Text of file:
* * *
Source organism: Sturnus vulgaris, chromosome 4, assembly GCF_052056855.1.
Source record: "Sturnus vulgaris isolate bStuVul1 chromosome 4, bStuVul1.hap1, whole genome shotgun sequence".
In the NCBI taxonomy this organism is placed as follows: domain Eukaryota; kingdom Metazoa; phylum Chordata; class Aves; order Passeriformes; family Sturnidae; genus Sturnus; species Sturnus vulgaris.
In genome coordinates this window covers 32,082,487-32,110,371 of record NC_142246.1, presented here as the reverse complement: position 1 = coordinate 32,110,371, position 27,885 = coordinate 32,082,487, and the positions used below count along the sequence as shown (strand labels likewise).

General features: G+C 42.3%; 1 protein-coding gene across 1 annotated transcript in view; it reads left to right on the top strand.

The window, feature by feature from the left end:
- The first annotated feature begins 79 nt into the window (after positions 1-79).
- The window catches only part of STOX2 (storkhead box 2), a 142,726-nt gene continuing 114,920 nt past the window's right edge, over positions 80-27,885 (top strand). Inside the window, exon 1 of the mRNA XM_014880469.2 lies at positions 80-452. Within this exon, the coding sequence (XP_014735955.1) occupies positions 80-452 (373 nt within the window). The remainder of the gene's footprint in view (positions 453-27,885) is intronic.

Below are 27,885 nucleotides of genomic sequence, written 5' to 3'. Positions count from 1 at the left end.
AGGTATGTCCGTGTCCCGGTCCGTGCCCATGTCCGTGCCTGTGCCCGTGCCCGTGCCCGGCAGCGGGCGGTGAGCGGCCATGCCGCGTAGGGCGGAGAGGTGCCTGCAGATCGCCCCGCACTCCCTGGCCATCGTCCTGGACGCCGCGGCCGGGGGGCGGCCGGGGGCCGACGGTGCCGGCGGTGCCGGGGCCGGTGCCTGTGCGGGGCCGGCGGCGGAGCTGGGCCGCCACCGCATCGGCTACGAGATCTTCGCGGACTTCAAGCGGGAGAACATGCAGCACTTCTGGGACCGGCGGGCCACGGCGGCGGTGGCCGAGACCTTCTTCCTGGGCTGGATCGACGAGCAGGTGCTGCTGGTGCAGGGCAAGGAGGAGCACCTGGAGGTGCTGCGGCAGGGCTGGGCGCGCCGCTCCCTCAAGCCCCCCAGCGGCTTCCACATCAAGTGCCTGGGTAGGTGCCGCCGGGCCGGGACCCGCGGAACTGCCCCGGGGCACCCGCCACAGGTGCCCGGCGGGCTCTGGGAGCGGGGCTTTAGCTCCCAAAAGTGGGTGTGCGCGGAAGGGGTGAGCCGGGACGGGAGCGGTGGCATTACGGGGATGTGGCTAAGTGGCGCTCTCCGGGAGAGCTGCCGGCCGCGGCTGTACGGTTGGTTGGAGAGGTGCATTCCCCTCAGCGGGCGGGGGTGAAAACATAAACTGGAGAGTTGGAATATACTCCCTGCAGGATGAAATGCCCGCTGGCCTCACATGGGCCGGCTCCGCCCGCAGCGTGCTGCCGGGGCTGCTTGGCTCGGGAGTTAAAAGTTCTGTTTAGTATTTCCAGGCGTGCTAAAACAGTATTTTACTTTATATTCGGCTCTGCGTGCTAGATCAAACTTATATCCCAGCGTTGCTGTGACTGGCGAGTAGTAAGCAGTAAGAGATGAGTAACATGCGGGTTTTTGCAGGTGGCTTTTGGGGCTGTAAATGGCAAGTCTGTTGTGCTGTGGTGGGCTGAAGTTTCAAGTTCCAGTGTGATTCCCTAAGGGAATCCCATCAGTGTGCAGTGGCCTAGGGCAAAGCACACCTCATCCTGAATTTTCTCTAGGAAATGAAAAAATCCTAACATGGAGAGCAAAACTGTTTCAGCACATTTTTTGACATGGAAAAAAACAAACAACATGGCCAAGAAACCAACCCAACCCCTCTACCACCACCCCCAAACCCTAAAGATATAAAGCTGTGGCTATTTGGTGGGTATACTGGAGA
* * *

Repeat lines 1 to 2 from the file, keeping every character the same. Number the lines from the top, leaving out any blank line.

Source organism: Sturnus vulgaris, chromosome 4, assembly GCF_052056855.1.
Source record: "Sturnus vulgaris isolate bStuVul1 chromosome 4, bStuVul1.hap1, whole genome shotgun sequence".